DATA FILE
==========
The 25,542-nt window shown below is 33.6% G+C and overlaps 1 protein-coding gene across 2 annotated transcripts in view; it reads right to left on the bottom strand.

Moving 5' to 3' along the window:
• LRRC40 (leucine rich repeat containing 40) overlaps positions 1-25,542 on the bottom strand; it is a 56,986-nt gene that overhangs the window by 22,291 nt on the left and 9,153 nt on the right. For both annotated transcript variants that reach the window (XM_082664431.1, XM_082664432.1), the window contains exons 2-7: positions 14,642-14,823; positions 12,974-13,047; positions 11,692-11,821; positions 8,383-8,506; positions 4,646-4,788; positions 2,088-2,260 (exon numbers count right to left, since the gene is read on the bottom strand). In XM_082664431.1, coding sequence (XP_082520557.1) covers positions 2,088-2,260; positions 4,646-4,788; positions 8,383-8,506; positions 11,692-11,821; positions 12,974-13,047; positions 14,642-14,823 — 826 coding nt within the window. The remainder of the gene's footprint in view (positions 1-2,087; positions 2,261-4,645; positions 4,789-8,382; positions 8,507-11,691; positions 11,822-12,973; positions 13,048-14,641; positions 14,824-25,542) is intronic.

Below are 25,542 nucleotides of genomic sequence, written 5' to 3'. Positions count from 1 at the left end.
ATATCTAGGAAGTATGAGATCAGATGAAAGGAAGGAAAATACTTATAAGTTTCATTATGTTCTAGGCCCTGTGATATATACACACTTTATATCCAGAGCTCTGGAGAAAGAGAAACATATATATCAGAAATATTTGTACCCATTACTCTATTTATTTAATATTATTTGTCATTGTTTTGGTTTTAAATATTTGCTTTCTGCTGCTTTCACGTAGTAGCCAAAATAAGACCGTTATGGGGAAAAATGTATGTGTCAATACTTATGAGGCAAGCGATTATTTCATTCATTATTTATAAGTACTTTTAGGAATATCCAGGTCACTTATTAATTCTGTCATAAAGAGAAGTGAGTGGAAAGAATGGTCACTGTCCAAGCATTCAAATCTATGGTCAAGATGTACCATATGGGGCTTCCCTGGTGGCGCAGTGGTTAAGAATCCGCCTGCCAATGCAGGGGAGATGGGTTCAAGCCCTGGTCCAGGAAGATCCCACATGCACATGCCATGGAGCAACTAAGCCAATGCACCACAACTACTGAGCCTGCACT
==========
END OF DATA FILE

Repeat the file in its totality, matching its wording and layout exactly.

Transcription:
The 25,542-nt window shown below is 33.6% G+C and overlaps 1 protein-coding gene across 2 annotated transcripts in view; it reads right to left on the bottom strand.

Moving 5' to 3' along the window:
• LRRC40 (leucine rich repeat containing 40) overlaps positions 1-25,542 on the bottom strand; it is a 56,986-nt gene that overhangs the window by 22,291 nt on the left and 9,153 nt on the right. For both annotated transcript variants that reach the window (XM_082664431.1, XM_082664432.1), the window contains exons 2-7: positions 14,642-14,823; positions 12,974-13,047; positions 11,692-11,821; positions 8,383-8,506; positions 4,646-4,788; positions 2,088-2,260 (exon numbers count right to left, since the gene is read on the bottom strand). In XM_082664431.1, coding sequence (XP_082520557.1) covers positions 2,088-2,260; positions 4,646-4,788; positions 8,383-8,506; positions 11,692-11,821; positions 12,974-13,047; positions 14,642-14,823 — 826 coding nt within the window. The remainder of the gene's footprint in view (positions 1-2,087; positions 2,261-4,645; positions 4,789-8,382; positions 8,507-11,691; positions 11,822-12,973; positions 13,048-14,641; positions 14,824-25,542) is intronic.

Below are 25,542 nucleotides of genomic sequence, written 5' to 3'. Positions count from 1 at the left end.
ATATCTAGGAAGTATGAGATCAGATGAAAGGAAGGAAAATACTTATAAGTTTCATTATGTTCTAGGCCCTGTGATATATACACACTTTATATCCAGAGCTCTGGAGAAAGAGAAACATATATATCAGAAATATTTGTACCCATTACTCTATTTATTTAATATTATTTGTCATTGTTTTGGTTTTAAATATTTGCTTTCTGCTGCTTTCACGTAGTAGCCAAAATAAGACCGTTATGGGGAAAAATGTATGTGTCAATACTTATGAGGCAAGCGATTATTTCATTCATTATTTATAAGTACTTTTAGGAATATCCAGGTCACTTATTAATTCTGTCATAAAGAGAAGTGAGTGGAAAGAATGGTCACTGTCCAAGCATTCAAATCTATGGTCAAGATGTACCATATGGGGCTTCCCTGGTGGCGCAGTGGTTAAGAATCCGCCTGCCAATGCAGGGGAGATGGGTTCAAGCCCTGGTCCAGGAAGATCCCACATGCACATGCCATGGAGCAACTAAGCCAATGCACCACAACTACTGAGCCTGCACT